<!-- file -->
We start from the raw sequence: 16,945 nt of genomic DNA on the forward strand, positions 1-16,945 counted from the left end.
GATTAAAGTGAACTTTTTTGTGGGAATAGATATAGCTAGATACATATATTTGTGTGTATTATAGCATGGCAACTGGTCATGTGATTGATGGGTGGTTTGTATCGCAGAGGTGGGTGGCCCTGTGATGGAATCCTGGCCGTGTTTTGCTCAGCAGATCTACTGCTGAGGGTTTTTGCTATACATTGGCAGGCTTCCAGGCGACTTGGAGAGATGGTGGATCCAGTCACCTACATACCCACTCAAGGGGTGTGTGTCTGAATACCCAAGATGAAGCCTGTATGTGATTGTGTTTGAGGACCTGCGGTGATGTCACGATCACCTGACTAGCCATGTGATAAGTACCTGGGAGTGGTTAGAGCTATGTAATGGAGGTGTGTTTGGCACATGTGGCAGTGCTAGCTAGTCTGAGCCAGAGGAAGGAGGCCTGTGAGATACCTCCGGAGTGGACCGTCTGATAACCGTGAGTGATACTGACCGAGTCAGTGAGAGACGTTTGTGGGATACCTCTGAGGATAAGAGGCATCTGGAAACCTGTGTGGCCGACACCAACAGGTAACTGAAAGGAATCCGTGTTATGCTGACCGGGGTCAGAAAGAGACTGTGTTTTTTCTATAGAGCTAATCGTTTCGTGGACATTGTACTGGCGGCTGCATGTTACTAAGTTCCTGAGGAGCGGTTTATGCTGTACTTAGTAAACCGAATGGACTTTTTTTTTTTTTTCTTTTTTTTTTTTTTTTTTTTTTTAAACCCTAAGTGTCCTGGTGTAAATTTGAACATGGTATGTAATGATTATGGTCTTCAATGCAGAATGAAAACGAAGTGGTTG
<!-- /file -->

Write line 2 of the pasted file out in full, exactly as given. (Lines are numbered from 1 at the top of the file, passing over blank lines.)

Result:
GATTAAAGTGAACTTTTTTGTGGGAATAGATATAGCTAGATACATATATTTGTGTGTATTATAGCATGGCAACTGGTCATGTGATTGATGGGTGGTTTGTATCGCAGAGGTGGGTGGCCCTGTGATGGAATCCTGGCCGTGTTTTGCTCAGCAGATCTACTGCTGAGGGTTTTTGCTATACATTGGCAGGCTTCCAGGCGACTTGGAGAGATGGTGGATCCAGTCACCTACATACCCACTCAAGGGGTGTGTGTCTGAATACCCAAGATGAAGCCTGTATGTGATTGTGTTTGAGGACCTGCGGTGATGTCACGATCACCTGACTAGCCATGTGATAAGTACCTGGGAGTGGTTAGAGCTATGTAATGGAGGTGTGTTTGGCACATGTGGCAGTGCTAGCTAGTCTGAGCCAGAGGAAGGAGGCCTGTGAGATACCTCCGGAGTGGACCGTCTGATAACCGTGAGTGATACTGACCGAGTCAGTGAGAGACGTTTGTGGGATACCTCTGAGGATAAGAGGCATCTGGAAACCTGTGTGGCCGACACCAACAGGTAACTGAAAGGAATCCGTGTTATGCTGACCGGGGTCAGAAAGAGACTGTGTTTTTTCTATAGAGCTAATCGTTTCGTGGACATTGTACTGGCGGCTGCATGTTACTAAGTTCCTGAGGAGCGGTTTATGCTGTACTTAGTAAACCGAATGGACTTTTTTTTTTTTTTCTTTTTTTTTTTTTTTTTTTTTTTAAACCCTAAGTGTCCTGGTGTAAATTTGAACATGGTATGTAATGATTATGGTCTTCAATGCAGAATGAAAACGAAGTGGTTG